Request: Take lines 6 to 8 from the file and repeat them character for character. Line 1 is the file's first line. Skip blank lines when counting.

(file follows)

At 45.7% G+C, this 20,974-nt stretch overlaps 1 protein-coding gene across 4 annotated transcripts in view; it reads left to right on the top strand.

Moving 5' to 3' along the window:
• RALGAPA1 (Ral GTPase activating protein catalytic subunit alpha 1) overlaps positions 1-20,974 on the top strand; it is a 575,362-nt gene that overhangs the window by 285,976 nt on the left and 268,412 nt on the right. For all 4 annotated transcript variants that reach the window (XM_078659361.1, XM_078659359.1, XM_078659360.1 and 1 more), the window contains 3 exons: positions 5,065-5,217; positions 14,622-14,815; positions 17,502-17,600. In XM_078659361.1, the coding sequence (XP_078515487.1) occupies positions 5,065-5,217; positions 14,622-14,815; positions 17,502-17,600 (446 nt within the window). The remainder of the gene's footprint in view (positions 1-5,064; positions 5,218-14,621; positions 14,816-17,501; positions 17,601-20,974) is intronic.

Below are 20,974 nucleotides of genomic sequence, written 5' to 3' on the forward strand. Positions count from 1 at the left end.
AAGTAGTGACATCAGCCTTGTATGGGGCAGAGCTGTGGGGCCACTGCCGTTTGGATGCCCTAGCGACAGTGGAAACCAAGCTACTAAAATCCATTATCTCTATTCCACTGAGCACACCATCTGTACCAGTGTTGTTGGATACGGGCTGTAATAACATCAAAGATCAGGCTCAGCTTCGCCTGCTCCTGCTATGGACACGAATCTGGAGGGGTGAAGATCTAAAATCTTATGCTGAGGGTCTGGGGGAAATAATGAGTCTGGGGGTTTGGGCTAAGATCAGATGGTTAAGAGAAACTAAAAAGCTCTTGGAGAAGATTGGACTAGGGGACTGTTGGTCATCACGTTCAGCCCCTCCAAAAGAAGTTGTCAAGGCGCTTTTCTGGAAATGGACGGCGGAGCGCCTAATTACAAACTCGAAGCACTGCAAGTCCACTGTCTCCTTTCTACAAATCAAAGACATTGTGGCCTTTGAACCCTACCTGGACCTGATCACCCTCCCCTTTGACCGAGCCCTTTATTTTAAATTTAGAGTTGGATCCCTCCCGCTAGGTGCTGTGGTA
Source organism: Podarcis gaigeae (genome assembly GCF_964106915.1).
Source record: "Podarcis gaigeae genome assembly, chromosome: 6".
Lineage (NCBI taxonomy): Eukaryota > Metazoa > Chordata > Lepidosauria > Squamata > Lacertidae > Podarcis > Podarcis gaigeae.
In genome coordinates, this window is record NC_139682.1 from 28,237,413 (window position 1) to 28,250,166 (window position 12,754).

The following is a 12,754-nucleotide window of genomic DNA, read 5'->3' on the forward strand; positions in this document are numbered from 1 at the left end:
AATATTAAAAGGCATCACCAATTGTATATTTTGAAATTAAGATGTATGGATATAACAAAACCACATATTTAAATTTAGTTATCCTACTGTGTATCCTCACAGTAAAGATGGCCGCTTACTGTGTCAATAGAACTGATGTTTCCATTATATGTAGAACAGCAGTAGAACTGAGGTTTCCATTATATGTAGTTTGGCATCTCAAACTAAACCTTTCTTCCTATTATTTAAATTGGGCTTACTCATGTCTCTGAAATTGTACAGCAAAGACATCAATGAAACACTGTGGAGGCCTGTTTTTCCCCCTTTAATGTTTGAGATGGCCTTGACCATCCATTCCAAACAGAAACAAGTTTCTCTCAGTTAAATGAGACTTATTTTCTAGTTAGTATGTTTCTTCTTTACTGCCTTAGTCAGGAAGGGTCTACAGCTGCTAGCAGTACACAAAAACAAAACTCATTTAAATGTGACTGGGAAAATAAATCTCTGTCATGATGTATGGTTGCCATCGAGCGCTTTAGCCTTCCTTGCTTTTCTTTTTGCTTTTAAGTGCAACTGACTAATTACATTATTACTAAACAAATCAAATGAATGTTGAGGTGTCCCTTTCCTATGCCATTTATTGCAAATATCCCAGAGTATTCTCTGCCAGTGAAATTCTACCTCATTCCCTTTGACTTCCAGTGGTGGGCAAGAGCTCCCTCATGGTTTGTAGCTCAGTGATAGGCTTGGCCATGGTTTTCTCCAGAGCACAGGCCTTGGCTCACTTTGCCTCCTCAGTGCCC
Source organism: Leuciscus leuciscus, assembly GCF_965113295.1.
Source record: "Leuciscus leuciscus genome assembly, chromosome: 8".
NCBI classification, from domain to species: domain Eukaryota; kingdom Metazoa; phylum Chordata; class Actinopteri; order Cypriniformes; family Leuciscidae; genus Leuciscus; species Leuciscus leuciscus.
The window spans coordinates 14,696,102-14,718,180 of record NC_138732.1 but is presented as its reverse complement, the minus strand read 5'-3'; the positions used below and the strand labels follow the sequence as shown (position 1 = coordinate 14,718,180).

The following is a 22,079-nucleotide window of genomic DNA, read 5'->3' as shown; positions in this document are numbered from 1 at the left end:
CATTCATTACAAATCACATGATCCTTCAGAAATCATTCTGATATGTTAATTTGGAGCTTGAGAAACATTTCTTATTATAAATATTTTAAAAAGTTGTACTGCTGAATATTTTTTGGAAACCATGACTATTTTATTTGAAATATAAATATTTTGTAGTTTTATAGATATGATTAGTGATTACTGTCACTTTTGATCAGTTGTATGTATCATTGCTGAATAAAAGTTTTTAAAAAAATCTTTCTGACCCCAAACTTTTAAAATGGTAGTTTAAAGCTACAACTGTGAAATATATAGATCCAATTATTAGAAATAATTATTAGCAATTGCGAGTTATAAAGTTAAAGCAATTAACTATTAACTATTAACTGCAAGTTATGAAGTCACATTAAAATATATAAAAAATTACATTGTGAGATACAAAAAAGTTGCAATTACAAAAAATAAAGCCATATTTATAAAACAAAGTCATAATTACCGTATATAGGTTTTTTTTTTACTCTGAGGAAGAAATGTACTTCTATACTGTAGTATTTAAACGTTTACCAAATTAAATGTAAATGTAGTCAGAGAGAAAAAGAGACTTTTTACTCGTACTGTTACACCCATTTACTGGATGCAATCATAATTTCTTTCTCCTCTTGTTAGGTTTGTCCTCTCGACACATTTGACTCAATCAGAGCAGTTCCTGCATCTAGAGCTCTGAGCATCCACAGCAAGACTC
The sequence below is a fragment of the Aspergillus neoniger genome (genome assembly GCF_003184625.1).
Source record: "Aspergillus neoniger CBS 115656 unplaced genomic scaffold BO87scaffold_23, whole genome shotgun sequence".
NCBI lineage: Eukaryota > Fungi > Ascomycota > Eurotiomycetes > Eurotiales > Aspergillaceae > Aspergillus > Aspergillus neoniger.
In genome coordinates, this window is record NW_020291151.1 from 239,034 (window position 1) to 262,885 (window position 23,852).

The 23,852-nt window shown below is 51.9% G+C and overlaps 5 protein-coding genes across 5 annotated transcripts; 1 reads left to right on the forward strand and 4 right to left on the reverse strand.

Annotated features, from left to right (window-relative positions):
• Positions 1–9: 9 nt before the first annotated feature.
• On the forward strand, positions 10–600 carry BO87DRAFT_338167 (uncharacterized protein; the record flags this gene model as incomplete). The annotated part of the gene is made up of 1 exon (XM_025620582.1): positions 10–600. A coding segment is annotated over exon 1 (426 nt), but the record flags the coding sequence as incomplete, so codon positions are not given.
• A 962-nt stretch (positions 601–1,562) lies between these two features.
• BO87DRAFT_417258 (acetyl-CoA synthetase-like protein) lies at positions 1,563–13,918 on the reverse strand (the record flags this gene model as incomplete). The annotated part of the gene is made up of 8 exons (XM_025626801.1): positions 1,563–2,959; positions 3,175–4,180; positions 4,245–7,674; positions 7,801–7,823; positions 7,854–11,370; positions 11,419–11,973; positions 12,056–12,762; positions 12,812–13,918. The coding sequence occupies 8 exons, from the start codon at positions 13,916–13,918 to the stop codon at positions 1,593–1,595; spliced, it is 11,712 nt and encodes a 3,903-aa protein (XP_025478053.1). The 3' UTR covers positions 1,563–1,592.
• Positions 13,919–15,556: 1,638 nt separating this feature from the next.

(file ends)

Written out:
Source organism: Podarcis gaigeae (genome assembly GCF_964106915.1).
Source record: "Podarcis gaigeae genome assembly, chromosome: 6".
Lineage (NCBI taxonomy): Eukaryota > Metazoa > Chordata > Lepidosauria > Squamata > Lacertidae > Podarcis > Podarcis gaigeae.